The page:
Opening the annual conference of the European Circular Economy Stakeholder Platform against the backdrop of Russia's invasion of Ukraine, EESC President Christa Schweng stressed that this new context, with the prospect of energy prices shooting up, made the case for speeding up the transition to a circular economy and EU strategic autonomy even more compelling.
The 5th European Circular Economy Stakeholder Conference, titled "Towards a new normal; sustainable products for sustainable consumption", opened today at the European Commission with a keynote interview to former world-record setting sailor Dame Ellen Mc Arthur, who has for years been one of the most vocal champions of the circular economy through the pioneering work of her Ellen MacArthur Foundation.
Christa Schweng, President of the European Economic and Social Committee (EESC), spoke at the opening session alongside Frans Timmermans, European Commission Executive Vice-President in charge of the European Green Deal, and Barbara Pompili, French Minister for the Ecological Transition.
Russia's aggression against Ukraine
comes first and foremost with human suffering of Ukrainian people, Ms Schweng underlined.
It will also impact the EU economy – in particular through higher global energy prices, which will affect countries, businesses, and individual people. This is just one of many reasons to step up our efforts in the circular economy, in order to build a sustainable, just and inclusive future for Europe, for the benefit of our businesses and our people, and to boost the EU's strategic autonomy.
Frans Timmermans, Executive Vice-President for the European Green Deal, said:
The green transition will free us from our dependence on energy- and other resource imports. The circular economy more specifically will allow us to reduce our demand for primary resources, and use a lot less energy for our production and consumption. At this moment, the need to work together towards a common future is bigger than ever before, also because we are running headfirst into the limits of what our planet can provide.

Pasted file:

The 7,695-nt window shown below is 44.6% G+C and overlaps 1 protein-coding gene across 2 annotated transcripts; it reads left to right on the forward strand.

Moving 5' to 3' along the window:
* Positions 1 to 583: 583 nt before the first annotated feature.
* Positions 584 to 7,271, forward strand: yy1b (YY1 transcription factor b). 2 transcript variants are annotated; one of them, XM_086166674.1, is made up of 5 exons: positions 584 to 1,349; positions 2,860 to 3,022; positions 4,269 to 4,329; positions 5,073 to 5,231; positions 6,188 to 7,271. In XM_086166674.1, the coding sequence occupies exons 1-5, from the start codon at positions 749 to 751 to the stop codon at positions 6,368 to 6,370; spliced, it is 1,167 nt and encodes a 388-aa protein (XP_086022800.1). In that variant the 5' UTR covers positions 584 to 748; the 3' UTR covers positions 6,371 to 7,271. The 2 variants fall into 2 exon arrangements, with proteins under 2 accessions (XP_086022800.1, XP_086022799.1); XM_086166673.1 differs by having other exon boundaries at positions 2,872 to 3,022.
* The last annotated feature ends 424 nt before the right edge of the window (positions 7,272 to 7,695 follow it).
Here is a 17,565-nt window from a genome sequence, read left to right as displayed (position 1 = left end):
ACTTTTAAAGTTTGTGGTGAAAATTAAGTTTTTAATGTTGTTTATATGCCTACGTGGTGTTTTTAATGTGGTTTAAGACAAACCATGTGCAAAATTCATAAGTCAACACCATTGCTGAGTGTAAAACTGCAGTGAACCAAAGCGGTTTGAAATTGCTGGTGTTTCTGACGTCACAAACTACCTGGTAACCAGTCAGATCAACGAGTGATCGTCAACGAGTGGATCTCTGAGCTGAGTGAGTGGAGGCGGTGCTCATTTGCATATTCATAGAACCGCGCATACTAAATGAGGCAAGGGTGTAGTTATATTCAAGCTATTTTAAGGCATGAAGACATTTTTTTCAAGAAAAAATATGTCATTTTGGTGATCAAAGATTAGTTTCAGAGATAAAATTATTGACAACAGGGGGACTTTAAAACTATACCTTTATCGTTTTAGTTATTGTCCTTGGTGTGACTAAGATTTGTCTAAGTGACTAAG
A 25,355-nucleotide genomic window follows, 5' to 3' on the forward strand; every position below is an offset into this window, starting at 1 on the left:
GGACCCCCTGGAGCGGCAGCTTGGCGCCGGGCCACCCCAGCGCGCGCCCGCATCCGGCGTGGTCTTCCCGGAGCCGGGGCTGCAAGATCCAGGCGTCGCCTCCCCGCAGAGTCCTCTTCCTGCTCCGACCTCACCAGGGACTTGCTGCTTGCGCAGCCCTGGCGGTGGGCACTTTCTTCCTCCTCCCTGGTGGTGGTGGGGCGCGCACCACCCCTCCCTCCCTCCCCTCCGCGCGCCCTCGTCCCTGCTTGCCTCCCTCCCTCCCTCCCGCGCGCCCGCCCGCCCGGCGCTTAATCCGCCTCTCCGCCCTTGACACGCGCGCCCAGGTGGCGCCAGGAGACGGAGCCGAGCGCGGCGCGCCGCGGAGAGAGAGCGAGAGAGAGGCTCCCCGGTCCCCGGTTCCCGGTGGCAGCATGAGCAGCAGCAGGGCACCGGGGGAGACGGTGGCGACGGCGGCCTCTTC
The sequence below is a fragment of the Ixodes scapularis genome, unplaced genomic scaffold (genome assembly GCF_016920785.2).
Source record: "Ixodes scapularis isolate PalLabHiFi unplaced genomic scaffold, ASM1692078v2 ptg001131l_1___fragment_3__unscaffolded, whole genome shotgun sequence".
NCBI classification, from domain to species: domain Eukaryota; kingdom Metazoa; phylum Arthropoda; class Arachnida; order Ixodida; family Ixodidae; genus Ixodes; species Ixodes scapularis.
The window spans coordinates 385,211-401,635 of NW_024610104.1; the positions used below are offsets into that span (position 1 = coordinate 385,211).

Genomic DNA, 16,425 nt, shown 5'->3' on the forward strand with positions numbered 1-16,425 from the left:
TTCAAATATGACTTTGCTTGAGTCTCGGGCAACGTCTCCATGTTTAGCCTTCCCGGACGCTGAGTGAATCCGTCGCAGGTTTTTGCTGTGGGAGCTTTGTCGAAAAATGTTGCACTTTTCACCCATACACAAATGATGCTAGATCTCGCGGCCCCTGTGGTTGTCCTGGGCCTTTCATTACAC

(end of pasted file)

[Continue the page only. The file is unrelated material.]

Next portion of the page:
Above and beyond our national initiatives, the circular economy is a priority for the European Union, and particularly for our six-month presidency of the Council, highlighted Barbara Pompili, France's Minister for the Ecological Transition."
The challenge for us is to make the transition between two worlds: from the throwaway mentality that still characterises our society far too much, to one of sustainability and reusability. I am quite convinced that we have the means to reduce our carbon footprint and our use of resources while still gaining quality of life and purchasing power.
The European Commission and the EESC have teamed up with the French Presidency of the European Union to organise this flagship two-day event, gathering decision makers, businesses, public authorities, NGOs, knowledge communities and civil society organisations to discuss ways to advance the transition to a circular economy in Europe.
Today's sessions, hosted by the European Commission, covered a wide range of topics, including making sustainable products the norm, the importance of consumer information and addressing green claims, the role of the circular economy in the climate agenda, boosting the EU market for secondary raw materials, and the upcoming Communication on biobased and biodegradable plastics.
The conference will continue tomorrow at the EESC with a focus on stakeholder-driven workshops highlighting success stories and identifying new challenges and opportunities in areas such as construction and infrastructure, food and bioeconomy, circular procurement and economic incentives.